How to Transition Out of Your Fundraising Role
Most major gifts officers like you will leave their current nonprofit organization sometime in the next several years to work for someone else. On average, fundraisers are moving from one nonprofit to another every two to three years.
I have written about this fact many times, and it doesn’t seem like there’s going to be a huge change anytime soon. This reality means that your major donors will have a disruption in their relationship with your nonprofit when you leave to take another position somewhere else.
This disruption can either be a good transition or a disaster, depending on how you plan for it. If you truly love what you do, you believe in your organization’s mission and care for your donors. Then you’ll follow my advice on transitioning your caseload to another major gifts officer.
1. Understand That Your Donors Are Not ‘Your’ Donors
I have witnessed some very unethical practices with major gifts officers crossing the line between getting to know your donors and becoming friends with your donors, especially when the major gifts officer wants to work for another organization.
I’ve seen major gifts officers take donors with them to another organization. This is not acceptable unless that donor was already a donor to that new organization. So if you’re leaving your current position, you cannot take your caseload donors with you.
2. You Are the Key to a Smooth and Honorable Transition
I know how you’re feeling. You’re pumped about your new position, and your current job feels old and stale. You just want to get out of there now. But come back to reality and understand that you’re a professional with a long career ahead of you.
One of the best things you can do as a major gifts officer is to create an honoring transition for your donors and the organization you’re leaving. An honoring transition means writing a letter to each of your donors, telling them you love the mission, but you are moving on to a new opportunity. Tell them you’ve enjoyed the relationship you have with them and they’ll be in good hands. Then gracefully introduce the new major gifts officer or inform them of whatever transition the organization plans. This will give the donor comfort, and it honors the donor in the process.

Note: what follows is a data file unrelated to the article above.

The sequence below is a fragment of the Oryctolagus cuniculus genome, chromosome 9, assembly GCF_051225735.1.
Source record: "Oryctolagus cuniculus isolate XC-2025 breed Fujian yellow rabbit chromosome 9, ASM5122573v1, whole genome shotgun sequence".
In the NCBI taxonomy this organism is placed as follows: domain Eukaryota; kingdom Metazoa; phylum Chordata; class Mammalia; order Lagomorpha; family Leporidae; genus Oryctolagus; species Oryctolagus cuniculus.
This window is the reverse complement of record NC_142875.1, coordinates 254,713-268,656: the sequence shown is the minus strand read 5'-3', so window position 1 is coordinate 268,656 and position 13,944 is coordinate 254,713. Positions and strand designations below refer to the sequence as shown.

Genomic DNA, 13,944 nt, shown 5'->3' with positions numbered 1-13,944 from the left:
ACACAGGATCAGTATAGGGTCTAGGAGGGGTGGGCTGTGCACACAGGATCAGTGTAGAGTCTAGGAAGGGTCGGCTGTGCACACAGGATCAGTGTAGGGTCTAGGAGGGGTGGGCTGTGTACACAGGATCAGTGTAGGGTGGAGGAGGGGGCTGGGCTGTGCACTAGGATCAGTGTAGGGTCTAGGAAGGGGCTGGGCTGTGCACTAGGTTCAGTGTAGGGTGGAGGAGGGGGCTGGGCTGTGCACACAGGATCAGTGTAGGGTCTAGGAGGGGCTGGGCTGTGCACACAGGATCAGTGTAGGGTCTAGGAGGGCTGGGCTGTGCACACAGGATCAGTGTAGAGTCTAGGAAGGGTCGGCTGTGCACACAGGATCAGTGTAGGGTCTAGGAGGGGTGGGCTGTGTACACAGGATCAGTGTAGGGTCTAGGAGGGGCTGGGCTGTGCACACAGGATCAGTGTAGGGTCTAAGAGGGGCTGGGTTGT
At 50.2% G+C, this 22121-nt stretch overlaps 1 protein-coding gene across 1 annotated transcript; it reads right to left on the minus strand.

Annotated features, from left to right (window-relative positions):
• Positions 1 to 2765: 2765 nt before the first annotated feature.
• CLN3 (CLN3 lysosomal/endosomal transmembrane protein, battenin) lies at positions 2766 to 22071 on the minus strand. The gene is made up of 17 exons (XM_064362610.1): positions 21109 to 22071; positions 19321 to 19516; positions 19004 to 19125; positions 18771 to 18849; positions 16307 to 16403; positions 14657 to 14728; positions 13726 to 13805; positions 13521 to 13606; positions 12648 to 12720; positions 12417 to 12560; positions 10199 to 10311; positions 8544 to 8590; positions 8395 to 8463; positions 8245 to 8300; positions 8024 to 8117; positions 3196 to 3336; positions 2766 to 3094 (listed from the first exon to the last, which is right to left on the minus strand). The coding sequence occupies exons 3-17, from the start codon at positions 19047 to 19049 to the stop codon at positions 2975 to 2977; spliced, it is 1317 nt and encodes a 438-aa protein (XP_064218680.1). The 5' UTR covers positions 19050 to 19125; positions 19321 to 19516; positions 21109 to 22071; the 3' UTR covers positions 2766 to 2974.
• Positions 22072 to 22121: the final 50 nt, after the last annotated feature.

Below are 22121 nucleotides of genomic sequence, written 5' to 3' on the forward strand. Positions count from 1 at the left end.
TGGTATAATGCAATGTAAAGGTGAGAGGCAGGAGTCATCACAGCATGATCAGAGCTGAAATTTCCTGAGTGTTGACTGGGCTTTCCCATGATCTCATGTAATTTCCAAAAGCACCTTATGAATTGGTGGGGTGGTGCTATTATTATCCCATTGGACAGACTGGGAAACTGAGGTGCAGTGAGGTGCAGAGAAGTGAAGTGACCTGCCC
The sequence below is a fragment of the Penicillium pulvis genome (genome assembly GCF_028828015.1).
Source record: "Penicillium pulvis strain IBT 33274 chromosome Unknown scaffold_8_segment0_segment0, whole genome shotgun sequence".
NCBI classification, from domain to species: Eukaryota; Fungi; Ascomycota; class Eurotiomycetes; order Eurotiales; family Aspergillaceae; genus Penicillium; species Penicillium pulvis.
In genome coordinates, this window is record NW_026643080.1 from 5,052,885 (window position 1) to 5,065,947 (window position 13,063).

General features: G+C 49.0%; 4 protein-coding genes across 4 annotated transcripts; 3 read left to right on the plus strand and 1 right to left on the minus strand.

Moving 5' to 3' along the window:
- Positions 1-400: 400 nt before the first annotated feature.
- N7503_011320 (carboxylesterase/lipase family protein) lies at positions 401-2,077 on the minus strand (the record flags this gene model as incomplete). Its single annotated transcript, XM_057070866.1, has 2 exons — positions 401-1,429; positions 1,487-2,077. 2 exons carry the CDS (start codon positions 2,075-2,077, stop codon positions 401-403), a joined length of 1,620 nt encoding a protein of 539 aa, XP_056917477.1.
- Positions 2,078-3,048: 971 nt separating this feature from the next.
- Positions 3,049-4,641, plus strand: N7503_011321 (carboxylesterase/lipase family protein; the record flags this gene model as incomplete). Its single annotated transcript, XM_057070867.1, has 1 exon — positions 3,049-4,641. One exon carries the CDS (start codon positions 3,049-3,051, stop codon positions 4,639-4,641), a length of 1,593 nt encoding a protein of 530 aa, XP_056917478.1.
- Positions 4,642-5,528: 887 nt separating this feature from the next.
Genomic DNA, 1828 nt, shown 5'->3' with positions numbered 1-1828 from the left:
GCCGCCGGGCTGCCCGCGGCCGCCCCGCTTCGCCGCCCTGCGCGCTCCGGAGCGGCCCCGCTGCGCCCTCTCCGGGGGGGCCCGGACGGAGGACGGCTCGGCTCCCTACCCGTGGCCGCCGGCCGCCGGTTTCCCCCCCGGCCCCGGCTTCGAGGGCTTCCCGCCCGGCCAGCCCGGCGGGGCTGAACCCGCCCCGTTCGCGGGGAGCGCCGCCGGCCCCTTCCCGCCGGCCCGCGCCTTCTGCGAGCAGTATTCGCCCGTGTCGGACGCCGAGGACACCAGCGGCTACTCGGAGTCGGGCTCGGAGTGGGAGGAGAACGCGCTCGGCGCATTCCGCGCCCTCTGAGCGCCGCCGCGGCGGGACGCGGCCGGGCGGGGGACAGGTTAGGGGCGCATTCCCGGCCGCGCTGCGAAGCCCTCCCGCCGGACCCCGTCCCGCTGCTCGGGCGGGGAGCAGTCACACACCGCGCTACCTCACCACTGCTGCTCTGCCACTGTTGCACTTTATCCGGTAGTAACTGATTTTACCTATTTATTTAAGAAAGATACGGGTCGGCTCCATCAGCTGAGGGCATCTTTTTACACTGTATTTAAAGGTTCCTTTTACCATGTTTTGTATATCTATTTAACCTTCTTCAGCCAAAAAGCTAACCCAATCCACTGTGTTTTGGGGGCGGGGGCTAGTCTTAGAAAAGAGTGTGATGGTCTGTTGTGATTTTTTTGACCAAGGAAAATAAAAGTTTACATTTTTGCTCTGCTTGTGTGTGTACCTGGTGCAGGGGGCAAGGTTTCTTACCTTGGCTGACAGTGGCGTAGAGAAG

3. Update All Information
This is where nightmares are created for the person who takes your position unless you hunker down and do your job. Before you leave, it’s your responsibility to make sure all of the donor files are up to date in your database.
I have witnessed the aftermath of a major gifts officer leaving their donor records in a mess. It’s so dishonoring to the major gifts officer coming in, and people will not think well of you. Believe me. However, if you do leave with your donor records up to date and with good information, you’ll be lauded up and down the halls of your former employer.
4. Tell the Stories
It’s great to have donor records up to date, but it’s even better if you’re able to sit down with the major gifts officer taking your place, if possible, or your manager. Then tell a story about each donor one by one. This is important, as you’ll be passing on information that doesn’t always get reflected well in the notes section of your donor database. These stories will be invaluable to the person who is taking over for you, and more importantly, your donors will benefit from them because it gives that new major gifts officer a leg up on understanding who each donor really is.
Moving on to another organization is just a reality for most major gifts officers. That transition from one organization to another can be a good one, or not so good. You hold that key.
Look at it like this: How would you like to come into a new organization as a major gifts officer? Would you like all the donor records updated? Would you like to know the stories of the donors you’ll be creating relationships with? Would you want those donors to know that you’re coming on board with context about their giving history? Yes, yes and more yes.
So do the same for the person taking your place. You’ll honor them, your donors and the organization you’re leaving.
Jeff Schreifels is the principal owner of Veritus Group — an agency that partners with nonprofits to create, build and manage mid-level fundraising, major gifts and planned giving programs. In his 32-plus year career, Jeff has worked with hundreds of nonprofits, helping to raise more than $400 million in revenue.